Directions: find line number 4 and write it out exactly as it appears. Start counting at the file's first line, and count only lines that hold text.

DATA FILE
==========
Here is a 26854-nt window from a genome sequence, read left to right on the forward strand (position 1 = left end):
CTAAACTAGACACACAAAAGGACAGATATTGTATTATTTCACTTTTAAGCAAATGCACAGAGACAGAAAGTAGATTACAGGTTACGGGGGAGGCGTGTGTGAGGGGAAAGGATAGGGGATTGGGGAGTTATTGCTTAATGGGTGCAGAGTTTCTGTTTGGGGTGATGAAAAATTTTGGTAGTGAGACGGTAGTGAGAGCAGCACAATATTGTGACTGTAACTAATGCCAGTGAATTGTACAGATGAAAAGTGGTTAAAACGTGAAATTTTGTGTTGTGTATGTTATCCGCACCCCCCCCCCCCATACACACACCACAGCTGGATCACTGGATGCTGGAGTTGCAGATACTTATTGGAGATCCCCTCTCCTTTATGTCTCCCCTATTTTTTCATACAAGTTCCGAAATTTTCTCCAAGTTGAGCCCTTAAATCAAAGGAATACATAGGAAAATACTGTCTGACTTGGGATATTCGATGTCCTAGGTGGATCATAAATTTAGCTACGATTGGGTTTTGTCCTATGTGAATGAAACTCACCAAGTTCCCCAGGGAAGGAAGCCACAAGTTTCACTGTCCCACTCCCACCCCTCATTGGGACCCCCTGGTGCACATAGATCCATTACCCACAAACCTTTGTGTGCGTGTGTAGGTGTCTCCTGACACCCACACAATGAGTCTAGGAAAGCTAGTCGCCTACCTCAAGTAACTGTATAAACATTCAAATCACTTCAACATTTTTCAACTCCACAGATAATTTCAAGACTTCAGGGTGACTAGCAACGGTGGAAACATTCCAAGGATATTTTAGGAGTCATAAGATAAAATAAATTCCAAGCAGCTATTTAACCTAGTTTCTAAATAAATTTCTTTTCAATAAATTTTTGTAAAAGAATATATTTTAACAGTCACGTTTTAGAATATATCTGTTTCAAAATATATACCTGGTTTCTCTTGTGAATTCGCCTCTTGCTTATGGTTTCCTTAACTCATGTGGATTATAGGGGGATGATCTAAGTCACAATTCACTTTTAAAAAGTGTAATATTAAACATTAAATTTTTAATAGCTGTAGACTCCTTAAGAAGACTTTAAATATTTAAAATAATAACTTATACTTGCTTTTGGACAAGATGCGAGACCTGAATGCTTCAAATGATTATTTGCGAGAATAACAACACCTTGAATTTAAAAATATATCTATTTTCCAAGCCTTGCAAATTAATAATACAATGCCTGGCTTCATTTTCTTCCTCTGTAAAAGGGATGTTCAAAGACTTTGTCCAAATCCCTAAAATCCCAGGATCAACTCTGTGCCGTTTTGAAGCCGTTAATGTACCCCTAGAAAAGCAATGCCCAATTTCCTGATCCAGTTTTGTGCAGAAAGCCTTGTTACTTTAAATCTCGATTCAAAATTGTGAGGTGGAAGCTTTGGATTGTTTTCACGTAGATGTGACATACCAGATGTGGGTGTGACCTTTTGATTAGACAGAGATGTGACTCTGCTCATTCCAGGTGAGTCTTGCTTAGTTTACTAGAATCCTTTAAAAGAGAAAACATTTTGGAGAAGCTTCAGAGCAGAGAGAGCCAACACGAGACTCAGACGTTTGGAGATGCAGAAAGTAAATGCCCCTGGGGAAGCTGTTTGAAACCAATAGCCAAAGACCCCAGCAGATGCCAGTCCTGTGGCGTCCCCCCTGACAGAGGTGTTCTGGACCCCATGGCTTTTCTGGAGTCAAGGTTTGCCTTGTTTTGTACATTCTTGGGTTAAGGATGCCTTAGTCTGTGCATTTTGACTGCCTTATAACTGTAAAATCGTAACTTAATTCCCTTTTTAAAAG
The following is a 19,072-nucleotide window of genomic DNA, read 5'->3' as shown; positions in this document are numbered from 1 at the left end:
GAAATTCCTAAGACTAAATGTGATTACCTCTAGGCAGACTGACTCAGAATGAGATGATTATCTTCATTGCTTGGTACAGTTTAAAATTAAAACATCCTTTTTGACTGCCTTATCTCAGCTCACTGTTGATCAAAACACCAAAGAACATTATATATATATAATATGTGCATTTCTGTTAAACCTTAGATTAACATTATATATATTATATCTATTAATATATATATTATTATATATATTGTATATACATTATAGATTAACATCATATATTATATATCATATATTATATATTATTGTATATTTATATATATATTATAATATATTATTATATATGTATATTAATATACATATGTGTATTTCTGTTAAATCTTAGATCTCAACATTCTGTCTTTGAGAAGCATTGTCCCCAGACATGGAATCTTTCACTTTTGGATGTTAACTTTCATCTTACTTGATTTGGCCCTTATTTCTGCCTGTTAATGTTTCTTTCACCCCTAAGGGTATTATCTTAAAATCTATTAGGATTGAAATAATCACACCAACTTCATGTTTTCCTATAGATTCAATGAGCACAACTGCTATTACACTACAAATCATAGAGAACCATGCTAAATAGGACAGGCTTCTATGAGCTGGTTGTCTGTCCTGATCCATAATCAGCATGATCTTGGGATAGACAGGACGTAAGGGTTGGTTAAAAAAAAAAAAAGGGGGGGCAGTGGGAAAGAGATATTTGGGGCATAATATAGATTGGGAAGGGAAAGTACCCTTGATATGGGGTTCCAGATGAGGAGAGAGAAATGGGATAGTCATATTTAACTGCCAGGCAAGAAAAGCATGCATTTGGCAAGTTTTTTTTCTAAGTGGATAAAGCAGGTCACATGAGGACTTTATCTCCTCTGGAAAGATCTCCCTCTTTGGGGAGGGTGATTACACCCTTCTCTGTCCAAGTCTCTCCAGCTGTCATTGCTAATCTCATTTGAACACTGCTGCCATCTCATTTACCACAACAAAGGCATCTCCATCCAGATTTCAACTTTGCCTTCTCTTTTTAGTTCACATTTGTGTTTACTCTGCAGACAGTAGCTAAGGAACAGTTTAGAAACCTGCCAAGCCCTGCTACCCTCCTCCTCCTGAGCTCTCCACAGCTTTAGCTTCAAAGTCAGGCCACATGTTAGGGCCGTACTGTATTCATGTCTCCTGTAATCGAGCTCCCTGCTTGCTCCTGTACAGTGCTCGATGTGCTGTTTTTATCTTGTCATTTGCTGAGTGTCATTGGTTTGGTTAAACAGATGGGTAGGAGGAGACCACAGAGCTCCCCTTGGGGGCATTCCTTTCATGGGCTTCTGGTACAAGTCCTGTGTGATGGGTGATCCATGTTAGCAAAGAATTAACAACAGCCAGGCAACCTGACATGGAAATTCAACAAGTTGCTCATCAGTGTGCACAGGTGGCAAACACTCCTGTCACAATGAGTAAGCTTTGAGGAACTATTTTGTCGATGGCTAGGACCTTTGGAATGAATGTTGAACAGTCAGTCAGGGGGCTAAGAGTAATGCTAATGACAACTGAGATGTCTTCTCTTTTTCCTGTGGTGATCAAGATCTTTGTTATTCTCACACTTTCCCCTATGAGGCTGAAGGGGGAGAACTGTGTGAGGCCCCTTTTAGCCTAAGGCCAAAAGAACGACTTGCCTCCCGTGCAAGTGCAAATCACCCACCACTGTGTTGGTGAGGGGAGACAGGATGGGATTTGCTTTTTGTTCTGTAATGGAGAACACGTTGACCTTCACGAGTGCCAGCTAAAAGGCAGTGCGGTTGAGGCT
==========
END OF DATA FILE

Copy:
GAAATTCCTAAGACTAAATGTGATTACCTCTAGGCAGACTGACTCAGAATGAGATGATTATCTTCATTGCTTGGTACAGTTTAAAATTAAAACATCCTTTTTGACTGCCTTATCTCAGCTCACTGTTGATCAAAACACCAAAGAACATTATATATATATAATATGTGCATTTCTGTTAAACCTTAGATTAACATTATATATATTATATCTATTAATATATATATTATTATATATATTGTATATACATTATAGATTAACATCATATATTATATATCATATATTATATATTATTGTATATTTATATATATATTATAATATATTATTATATATGTATATTAATATACATATGTGTATTTCTGTTAAATCTTAGATCTCAACATTCTGTCTTTGAGAAGCATTGTCCCCAGACATGGAATCTTTCACTTTTGGATGTTAACTTTCATCTTACTTGATTTGGCCCTTATTTCTGCCTGTTAATGTTTCTTTCACCCCTAAGGGTATTATCTTAAAATCTATTAGGATTGAAATAATCACACCAACTTCATGTTTTCCTATAGATTCAATGAGCACAACTGCTATTACACTACAAATCATAGAGAACCATGCTAAATAGGACAGGCTTCTATGAGCTGGTTGTCTGTCCTGATCCATAATCAGCATGATCTTGGGATAGACAGGACGTAAGGGTTGGTTAAAAAAAAAAAAAGGGGGGGCAGTGGGAAAGAGATATTTGGGGCATAATATAGATTGGGAAGGGAAAGTACCCTTGATATGGGGTTCCAGATGAGGAGAGAGAAATGGGATAGTCATATTTAACTGCCAGGCAAGAAAAGCATGCATTTGGCAAGTTTTTTTTCTAAGTGGATAAAGCAGGTCACATGAGGACTTTATCTCCTCTGGAAAGATCTCCCTCTTTGGGGAGGGTGATTACACCCTTCTCTGTCCAAGTCTCTCCAGCTGTCATTGCTAATCTCATTTGAACACTGCTGCCATCTCATTTACCACAACAAAGGCATCTCCATCCAGATTTCAACTTTGCCTTCTCTTTTTAGTTCACATTTGTGTTTACTCTGCAGACAGTAGCTAAGGAACAGTTTAGAAACCTGCCAAGCCCTGCTACCCTCCTCCTCCTGAGCTCTCCACAGCTTTAGCTTCAAAGTCAGGCCACATGTTAGGGCCGTACTGTATTCATGTCTCCTGTAATCGAGCTCCCTGCTTGCTCCTGTACAGTGCTCGATGTGCTGTTTTTATCTTGTCATTTGCTGAGTGTCATTGGTTTGGTTAAACAGATGGGTAGGAGGAGACCACAGAGCTCCCCTTGGGGGCATTCCTTTCATGGGCTTCTGGTACAAGTCCTGTGTGATGGGTGATCCATGTTAGCAAAGAATTAACAACAGCCAGGCAACCTGACATGGAAATTCAACAAGTTGCTCATCAGTGTGCACAGGTGGCAAACACTCCTGTCACAATGAGTAAGCTTTGAGGAACTATTTTGTCGATGGCTAGGACCTTTGGAATGAATGTTGAACAGTCAGTCAGGGGGCTAAGAGTAATGCTAATGACAACTGAGATGTCTTCTCTTTTTCCTGTGGTGATCAAGATCTTTGTTATTCTCACACTTTCCCCTATGAGGCTGAAGGGGGAGAACTGTGTGAGGCCCCTTTTAGCCTAAGGCCAAAAGAACGACTTGCCTCCCGTGCAAGTGCAAATCACCCACCACTGTGTTGGTGAGGGGAGACAGGATGGGATTTGCTTTTTGTTCTGTAATGGAGAACACGTTGACCTTCACGAGTGCCAGCTAAAAGGCAGTGCGGTTGAGGCT